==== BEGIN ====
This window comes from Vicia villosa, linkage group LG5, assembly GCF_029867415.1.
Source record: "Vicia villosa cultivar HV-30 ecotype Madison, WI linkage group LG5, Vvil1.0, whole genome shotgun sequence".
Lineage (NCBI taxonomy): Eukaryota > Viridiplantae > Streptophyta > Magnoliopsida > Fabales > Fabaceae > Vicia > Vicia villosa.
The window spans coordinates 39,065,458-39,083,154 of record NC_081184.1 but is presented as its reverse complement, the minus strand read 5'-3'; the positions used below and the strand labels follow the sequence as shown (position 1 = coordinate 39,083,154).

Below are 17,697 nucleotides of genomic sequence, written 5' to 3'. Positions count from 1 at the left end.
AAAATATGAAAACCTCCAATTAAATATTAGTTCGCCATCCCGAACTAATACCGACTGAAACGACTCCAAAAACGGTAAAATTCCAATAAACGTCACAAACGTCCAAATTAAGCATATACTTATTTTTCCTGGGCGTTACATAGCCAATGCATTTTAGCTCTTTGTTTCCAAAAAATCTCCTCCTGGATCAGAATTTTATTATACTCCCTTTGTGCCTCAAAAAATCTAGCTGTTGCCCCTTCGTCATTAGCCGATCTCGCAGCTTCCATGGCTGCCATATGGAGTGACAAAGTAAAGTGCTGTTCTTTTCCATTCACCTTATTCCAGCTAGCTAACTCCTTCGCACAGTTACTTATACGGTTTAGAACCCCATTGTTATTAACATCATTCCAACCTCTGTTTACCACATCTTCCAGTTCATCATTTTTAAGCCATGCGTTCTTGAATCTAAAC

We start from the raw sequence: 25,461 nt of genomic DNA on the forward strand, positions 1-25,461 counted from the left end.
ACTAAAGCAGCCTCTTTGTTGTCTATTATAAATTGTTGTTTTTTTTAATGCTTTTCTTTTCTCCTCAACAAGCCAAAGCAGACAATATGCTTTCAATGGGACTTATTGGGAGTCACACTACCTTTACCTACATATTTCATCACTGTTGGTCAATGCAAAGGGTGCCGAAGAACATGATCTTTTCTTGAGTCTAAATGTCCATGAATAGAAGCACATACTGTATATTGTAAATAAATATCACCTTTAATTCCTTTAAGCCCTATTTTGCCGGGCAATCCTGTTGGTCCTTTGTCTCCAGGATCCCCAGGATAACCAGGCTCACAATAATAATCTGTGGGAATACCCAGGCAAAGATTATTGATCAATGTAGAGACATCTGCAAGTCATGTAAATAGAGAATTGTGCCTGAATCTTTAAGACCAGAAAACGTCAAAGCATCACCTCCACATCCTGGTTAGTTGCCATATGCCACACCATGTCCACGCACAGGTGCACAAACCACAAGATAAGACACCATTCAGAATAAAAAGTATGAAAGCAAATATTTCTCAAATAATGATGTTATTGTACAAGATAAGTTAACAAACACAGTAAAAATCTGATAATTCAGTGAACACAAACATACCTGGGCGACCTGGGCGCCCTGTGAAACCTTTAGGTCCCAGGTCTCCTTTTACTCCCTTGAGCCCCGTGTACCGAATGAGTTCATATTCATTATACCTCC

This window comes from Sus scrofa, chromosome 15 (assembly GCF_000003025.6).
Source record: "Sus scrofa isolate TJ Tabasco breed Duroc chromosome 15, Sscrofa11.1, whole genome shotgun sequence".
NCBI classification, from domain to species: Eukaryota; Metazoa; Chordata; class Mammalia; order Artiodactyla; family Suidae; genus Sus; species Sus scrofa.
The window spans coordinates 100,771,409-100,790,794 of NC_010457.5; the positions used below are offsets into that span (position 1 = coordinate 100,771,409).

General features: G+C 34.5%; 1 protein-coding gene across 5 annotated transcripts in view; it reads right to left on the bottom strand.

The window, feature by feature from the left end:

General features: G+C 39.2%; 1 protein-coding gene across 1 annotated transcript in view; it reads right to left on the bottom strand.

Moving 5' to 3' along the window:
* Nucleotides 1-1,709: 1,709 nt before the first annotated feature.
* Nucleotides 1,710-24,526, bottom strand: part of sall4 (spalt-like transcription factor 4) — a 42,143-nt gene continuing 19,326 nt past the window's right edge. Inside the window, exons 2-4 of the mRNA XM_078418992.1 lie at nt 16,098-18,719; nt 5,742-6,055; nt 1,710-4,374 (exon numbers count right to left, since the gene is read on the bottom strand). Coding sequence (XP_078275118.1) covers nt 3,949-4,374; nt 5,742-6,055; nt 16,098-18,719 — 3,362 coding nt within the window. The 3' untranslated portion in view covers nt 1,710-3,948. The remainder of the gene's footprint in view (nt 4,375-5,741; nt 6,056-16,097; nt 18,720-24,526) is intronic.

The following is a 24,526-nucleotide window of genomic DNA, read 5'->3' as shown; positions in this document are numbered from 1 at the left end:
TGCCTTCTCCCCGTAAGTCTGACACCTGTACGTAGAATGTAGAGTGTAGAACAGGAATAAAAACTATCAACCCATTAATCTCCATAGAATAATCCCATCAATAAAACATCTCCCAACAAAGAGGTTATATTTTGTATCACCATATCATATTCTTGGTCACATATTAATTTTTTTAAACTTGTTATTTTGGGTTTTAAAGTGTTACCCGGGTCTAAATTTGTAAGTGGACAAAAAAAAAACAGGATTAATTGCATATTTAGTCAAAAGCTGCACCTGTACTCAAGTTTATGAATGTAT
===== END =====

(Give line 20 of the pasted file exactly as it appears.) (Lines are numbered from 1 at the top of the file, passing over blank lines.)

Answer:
TGCCTTCTCCCCGTAAGTCTGACACCTGTACGTAGAATGTAGAGTGTAGAACAGGAATAAAAACTATCAACCCATTAATCTCCATAGAATAATCCCATCAATAAAACATCTCCCAACAAAGAGGTTATATTTTGTATCACCATATCATATTCTTGGTCACATATTAATTTTTTTAAACTTGTTATTTTGGGTTTTAAAGTGTTACCCGGGTCTAAATTTGTAAGTGGACAAAAAAAAAACAGGATTAATTGCATATTTAGTCAAAAGCTGCACCTGTACTCAAGTTTATGAATGTAT